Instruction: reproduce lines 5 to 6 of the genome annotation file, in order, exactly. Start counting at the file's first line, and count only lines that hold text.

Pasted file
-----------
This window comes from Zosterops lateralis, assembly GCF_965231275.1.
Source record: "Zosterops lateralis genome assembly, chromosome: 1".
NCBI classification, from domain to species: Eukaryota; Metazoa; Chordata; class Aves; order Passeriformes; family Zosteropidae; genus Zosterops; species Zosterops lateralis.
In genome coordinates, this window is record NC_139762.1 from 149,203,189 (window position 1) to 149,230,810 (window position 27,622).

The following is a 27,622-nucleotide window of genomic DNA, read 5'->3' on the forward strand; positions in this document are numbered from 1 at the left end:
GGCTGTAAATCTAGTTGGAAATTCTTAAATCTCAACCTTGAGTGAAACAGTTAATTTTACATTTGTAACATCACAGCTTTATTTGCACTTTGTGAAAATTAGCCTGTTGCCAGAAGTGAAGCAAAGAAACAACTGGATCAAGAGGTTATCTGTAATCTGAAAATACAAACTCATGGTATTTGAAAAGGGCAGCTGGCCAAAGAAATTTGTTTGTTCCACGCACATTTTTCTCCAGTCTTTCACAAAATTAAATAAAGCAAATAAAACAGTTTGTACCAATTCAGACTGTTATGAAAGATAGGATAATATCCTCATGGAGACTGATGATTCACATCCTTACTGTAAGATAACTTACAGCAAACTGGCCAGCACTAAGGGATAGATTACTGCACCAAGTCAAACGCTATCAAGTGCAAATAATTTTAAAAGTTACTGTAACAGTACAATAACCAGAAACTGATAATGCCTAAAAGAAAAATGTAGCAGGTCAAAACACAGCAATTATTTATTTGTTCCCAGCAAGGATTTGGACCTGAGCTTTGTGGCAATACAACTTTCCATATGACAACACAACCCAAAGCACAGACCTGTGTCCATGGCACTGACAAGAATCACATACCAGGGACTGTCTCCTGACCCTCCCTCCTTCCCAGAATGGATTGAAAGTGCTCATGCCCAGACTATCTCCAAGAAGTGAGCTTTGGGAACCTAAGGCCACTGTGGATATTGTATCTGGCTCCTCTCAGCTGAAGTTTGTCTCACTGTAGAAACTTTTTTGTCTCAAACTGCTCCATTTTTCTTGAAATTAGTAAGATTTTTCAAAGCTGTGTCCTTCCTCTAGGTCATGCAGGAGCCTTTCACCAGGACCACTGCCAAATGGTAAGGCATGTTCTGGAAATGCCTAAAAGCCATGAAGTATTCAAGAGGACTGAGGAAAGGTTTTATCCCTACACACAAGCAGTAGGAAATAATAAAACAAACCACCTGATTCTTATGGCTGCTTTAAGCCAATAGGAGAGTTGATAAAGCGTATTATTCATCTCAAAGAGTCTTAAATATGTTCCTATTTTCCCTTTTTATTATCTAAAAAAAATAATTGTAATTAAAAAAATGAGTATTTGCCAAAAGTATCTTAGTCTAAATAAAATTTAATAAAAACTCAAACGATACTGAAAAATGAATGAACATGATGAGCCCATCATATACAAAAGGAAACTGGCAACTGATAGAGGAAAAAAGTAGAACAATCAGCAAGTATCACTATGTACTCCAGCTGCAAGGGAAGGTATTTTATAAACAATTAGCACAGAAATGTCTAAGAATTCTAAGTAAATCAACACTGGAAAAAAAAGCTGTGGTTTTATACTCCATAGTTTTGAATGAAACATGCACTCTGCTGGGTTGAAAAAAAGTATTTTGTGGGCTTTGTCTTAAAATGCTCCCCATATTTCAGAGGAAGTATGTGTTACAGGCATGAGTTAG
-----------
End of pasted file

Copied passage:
The following is a 27,622-nucleotide window of genomic DNA, read 5'->3' on the forward strand; positions in this document are numbered from 1 at the left end:
GGCTGTAAATCTAGTTGGAAATTCTTAAATCTCAACCTTGAGTGAAACAGTTAATTTTACATTTGTAACATCACAGCTTTATTTGCACTTTGTGAAAATTAGCCTGTTGCCAGAAGTGAAGCAAAGAAACAACTGGATCAAGAGGTTATCTGTAATCTGAAAATACAAACTCATGGTATTTGAAAAGGGCAGCTGGCCAAAGAAATTTGTTTGTTCCACGCACATTTTTCTCCAGTCTTTCACAAAATTAAATAAAGCAAATAAAACAGTTTGTACCAATTCAGACTGTTATGAAAGATAGGATAATATCCTCATGGAGACTGATGATTCACATCCTTACTGTAAGATAACTTACAGCAAACTGGCCAGCACTAAGGGATAGATTACTGCACCAAGTCAAACGCTATCAAGTGCAAATAATTTTAAAAGTTACTGTAACAGTACAATAACCAGAAACTGATAATGCCTAAAAGAAAAATGTAGCAGGTCAAAACACAGCAATTATTTATTTGTTCCCAGCAAGGATTTGGACCTGAGCTTTGTGGCAATACAACTTTCCATATGACAACACAACCCAAAGCACAGACCTGTGTCCATGGCACTGACAAGAATCACATACCAGGGACTGTCTCCTGACCCTCCCTCCTTCCCAGAATGGATTGAAAGTGCTCATGCCCAGACTATCTCCAAGAAGTGAGCTTTGGGAACCTAAGGCCACTGTGGATATTGTATCTGGCTCCTCTCAGCTGAAGTTTGTCTCACTGTAGAAACTTTTTTGTCTCAAACTGCTCCATTTTTCTTGAAATTAGTAAGATTTTTCAAAGCTGTGTCCTTCCTCTAGGTCATGCAGGAGCCTTTCACCAGGACCACTGCCAAATGGTAAGGCATGTTCTGGAAATGCCTAAAAGCCATGAAGTATTCAAGAGGACTGAGGAAAGGTTTTATCCCTACACACAAGCAGTAGGAAATAATAAAACAAACCACCTGATTCTTATGGCTGCTTTAAGCCAATAGGAGAGTTGATAAAGCGTATTATTCATCTCAAAGAGTCTTAAATATGTTCCTATTTTCCCTTTTTATTATCTAAAAAAAATAATTGTAATTAAAAAAATGAGTATTTGCCAAAAGTATCTTAGTCTAAATAAAATTTAATAAAAACTCAAACGATACTGAAAAATGAATGAACATGATGAGCCCATCATATACAAAAGGAAACTGGCAACTGATAGAGGAAAAAAGTAGAACAATCAGCAAGTATCACTATGTACTCCAGCTGCAAGGGAAGGTATTTTATAAACAATTAGCACAGAAATGTCTAAGAATTCTAAGTAAATCAACACTGGAAAAAAAAGCTGTGGTTTTATACTCCATAGTTTTGAATGAAACATGCACTCTGCTGGGTTGAAAAAAAGTATTTTGTGGGCTTTGTCTTAAAATGCTCCCCATATTTCAGAGGAAGTATGTGTTACAGGCATGAGTTAG